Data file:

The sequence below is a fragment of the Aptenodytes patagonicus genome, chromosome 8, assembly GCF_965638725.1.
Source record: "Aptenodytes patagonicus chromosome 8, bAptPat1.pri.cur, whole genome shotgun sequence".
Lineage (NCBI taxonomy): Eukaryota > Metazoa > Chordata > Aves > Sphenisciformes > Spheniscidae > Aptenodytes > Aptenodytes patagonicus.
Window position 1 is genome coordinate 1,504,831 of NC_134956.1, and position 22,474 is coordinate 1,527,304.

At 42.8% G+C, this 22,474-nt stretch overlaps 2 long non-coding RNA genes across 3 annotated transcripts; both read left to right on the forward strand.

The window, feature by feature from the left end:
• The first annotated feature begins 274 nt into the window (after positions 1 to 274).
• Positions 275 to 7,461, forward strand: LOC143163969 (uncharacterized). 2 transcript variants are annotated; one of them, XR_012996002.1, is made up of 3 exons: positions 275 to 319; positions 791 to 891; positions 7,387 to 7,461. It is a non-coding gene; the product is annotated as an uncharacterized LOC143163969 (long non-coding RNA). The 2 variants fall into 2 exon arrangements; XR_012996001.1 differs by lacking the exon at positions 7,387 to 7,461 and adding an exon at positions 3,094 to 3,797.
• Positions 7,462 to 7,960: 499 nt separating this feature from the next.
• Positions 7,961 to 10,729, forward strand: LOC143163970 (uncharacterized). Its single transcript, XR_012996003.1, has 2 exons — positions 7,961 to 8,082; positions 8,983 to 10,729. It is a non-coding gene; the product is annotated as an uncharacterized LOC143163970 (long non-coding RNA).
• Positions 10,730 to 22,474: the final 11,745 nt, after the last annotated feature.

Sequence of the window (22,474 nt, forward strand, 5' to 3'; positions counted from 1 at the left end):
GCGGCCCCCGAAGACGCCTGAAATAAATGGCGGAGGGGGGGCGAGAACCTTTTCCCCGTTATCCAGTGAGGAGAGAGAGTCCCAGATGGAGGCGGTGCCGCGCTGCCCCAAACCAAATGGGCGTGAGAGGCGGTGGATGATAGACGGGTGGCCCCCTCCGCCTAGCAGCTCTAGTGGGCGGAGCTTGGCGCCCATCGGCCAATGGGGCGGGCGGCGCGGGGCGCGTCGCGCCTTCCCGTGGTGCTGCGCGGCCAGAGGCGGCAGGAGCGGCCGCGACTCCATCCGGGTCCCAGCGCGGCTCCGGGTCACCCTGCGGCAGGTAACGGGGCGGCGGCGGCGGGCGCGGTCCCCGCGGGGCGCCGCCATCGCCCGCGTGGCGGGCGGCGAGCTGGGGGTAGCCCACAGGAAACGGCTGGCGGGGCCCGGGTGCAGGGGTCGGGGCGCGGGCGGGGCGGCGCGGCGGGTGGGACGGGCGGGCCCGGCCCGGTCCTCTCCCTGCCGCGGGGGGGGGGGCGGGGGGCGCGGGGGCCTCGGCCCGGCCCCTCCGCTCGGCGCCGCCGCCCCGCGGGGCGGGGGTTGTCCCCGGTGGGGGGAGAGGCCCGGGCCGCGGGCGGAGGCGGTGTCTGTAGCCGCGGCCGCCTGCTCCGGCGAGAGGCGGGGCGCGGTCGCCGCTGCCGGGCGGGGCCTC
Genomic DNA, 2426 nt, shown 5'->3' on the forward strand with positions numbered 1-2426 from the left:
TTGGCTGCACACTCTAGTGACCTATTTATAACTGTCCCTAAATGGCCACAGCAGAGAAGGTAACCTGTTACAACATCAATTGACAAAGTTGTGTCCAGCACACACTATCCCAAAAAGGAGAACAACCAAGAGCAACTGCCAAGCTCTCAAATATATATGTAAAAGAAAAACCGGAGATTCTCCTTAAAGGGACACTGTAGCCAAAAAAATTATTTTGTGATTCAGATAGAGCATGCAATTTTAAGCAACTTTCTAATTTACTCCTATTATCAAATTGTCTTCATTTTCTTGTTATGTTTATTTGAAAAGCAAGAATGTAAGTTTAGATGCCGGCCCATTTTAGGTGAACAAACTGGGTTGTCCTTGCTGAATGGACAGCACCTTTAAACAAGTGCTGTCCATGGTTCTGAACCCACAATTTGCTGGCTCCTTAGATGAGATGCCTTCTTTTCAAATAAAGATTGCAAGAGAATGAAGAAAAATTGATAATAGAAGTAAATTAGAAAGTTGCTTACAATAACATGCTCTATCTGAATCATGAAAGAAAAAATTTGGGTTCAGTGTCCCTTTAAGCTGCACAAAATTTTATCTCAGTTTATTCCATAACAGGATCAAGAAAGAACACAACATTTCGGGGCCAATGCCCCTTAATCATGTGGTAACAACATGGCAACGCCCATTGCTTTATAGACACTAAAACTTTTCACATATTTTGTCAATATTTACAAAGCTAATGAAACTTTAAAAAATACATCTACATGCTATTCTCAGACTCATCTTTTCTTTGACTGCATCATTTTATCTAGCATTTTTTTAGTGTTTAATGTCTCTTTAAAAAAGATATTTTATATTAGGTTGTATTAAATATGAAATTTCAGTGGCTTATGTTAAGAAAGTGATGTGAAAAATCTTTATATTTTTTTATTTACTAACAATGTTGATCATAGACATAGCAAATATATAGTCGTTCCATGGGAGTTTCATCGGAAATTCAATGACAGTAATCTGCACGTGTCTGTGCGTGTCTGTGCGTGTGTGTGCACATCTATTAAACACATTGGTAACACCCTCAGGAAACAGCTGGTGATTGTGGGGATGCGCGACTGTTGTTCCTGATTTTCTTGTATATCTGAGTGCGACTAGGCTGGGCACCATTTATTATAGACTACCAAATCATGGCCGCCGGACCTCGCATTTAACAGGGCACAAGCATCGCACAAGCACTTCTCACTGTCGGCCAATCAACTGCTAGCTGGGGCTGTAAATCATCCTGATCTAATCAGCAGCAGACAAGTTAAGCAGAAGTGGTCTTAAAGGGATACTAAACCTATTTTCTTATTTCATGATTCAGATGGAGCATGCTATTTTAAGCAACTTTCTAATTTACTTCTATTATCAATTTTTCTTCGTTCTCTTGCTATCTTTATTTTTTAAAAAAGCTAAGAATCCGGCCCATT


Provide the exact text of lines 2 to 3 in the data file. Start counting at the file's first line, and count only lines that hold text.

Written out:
Source record: "Aptenodytes patagonicus chromosome 8, bAptPat1.pri.cur, whole genome shotgun sequence".
Lineage (NCBI taxonomy): Eukaryota > Metazoa > Chordata > Aves > Sphenisciformes > Spheniscidae > Aptenodytes > Aptenodytes patagonicus.